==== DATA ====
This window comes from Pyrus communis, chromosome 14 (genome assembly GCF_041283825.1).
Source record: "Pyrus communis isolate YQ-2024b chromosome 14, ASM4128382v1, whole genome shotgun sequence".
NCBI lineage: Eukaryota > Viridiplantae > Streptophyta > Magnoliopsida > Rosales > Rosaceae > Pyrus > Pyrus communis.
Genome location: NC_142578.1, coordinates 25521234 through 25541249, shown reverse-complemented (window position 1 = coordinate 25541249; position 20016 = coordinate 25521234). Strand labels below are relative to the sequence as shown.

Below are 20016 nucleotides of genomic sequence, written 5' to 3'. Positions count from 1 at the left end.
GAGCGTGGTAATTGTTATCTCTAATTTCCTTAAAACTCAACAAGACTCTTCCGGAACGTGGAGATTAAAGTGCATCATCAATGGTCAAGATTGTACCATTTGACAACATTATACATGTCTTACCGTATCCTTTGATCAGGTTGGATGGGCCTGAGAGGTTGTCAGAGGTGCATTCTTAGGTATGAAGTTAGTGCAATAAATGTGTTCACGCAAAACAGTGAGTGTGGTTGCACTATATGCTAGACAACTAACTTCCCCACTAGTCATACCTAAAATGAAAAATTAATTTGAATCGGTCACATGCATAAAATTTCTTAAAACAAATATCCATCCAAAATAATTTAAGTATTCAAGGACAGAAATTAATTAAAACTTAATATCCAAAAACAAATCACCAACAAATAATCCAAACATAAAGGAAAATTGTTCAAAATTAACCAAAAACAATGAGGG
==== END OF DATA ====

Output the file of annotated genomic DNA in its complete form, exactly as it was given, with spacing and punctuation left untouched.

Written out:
This window comes from Pyrus communis, chromosome 14 (genome assembly GCF_041283825.1).
Source record: "Pyrus communis isolate YQ-2024b chromosome 14, ASM4128382v1, whole genome shotgun sequence".
NCBI lineage: Eukaryota > Viridiplantae > Streptophyta > Magnoliopsida > Rosales > Rosaceae > Pyrus > Pyrus communis.
Genome location: NC_142578.1, coordinates 25521234 through 25541249, shown reverse-complemented (window position 1 = coordinate 25541249; position 20016 = coordinate 25521234). Strand labels below are relative to the sequence as shown.

Below are 20016 nucleotides of genomic sequence, written 5' to 3'. Positions count from 1 at the left end.
GAGCGTGGTAATTGTTATCTCTAATTTCCTTAAAACTCAACAAGACTCTTCCGGAACGTGGAGATTAAAGTGCATCATCAATGGTCAAGATTGTACCATTTGACAACATTATACATGTCTTACCGTATCCTTTGATCAGGTTGGATGGGCCTGAGAGGTTGTCAGAGGTGCATTCTTAGGTATGAAGTTAGTGCAATAAATGTGTTCACGCAAAACAGTGAGTGTGGTTGCACTATATGCTAGACAACTAACTTCCCCACTAGTCATACCTAAAATGAAAAATTAATTTGAATCGGTCACATGCATAAAATTTCTTAAAACAAATATCCATCCAAAATAATTTAAGTATTCAAGGACAGAAATTAATTAAAACTTAATATCCAAAAACAAATCACCAACAAATAATCCAAACATAAAGGAAAATTGTTCAAAATTAACCAAAAACAATGAGGG